For applicants to law school for Fall 2007, the average "Caucasian/White" applicant to law school had an LSAT score of 154.9, and an undergraduate GPA of 3.32. The average "Black/African American" applicant had a LSAT score of 143.7 and an undergraduate GPA of 2.96. The standard deviation for LSAT scores is 9.97.
For law school matriculants in Fall 2007, the averages were 158/3.40 for whites, and 150/3.16 for African Americans.
Asian Americans had very similar scores to whites, on average, and Hispanics' scores were very close to midpoint between the scores of whites/Asians and African Americans.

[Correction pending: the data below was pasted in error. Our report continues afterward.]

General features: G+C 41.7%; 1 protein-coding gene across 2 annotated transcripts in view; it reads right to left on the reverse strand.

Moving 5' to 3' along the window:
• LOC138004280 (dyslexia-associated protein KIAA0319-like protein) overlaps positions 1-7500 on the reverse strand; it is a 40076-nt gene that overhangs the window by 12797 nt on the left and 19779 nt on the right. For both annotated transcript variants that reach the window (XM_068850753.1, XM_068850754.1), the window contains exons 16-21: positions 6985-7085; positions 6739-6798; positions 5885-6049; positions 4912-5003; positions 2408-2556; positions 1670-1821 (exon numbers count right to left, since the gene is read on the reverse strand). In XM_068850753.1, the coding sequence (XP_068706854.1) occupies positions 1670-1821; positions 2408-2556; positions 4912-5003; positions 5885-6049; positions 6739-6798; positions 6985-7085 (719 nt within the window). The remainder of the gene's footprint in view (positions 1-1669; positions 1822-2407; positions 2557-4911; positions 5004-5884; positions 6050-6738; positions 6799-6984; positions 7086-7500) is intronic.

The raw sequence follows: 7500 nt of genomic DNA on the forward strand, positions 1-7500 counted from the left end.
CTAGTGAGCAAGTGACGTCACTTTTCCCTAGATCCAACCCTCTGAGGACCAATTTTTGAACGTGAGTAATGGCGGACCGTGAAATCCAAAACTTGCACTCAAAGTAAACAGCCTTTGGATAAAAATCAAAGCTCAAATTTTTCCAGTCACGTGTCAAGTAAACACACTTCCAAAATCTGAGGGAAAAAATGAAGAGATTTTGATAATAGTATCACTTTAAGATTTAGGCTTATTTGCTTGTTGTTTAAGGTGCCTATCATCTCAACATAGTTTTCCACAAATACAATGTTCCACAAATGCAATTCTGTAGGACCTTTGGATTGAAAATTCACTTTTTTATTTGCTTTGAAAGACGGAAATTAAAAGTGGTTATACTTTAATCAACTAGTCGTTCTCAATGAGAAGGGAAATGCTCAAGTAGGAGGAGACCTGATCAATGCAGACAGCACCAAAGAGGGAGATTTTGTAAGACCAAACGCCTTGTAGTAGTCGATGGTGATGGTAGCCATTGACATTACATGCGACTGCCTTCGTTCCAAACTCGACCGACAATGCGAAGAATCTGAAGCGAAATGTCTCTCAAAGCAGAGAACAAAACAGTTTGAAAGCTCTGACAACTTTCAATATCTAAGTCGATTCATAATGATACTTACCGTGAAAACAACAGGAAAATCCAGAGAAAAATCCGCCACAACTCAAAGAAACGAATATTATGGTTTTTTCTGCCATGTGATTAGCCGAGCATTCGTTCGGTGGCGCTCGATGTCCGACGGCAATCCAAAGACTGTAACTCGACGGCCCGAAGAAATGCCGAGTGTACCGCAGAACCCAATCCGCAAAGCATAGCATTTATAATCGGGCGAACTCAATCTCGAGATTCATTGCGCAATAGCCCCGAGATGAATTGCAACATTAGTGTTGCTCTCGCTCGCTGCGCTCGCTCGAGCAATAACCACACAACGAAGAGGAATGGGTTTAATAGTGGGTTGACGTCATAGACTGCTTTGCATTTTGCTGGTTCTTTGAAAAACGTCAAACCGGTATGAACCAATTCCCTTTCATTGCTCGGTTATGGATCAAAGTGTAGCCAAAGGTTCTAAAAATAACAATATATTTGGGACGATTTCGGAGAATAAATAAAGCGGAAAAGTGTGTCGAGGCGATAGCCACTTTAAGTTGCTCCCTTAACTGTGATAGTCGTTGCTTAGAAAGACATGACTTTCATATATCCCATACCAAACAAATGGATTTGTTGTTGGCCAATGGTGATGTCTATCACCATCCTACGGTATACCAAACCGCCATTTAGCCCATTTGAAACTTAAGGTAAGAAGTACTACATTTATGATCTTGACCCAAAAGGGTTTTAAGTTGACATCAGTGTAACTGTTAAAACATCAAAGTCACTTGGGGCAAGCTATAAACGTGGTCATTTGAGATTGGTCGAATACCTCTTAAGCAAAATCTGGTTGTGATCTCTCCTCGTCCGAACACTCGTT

What's the point? For this post, I don't have a specific point. I think it's obvious that one could use this data, if one were so inclined, to argue that law school affirmative action that insists on something approaching proportional representation in each law school for different ethnic groups is doomed to fail, and one could also use this data, if one were so inclined, to argue that law school affirmative action is absolutely necessary.
But the debates one hears and reads over these issues often seem to me to occur in a data vacuum, so I thought it was a contribution just to provide it.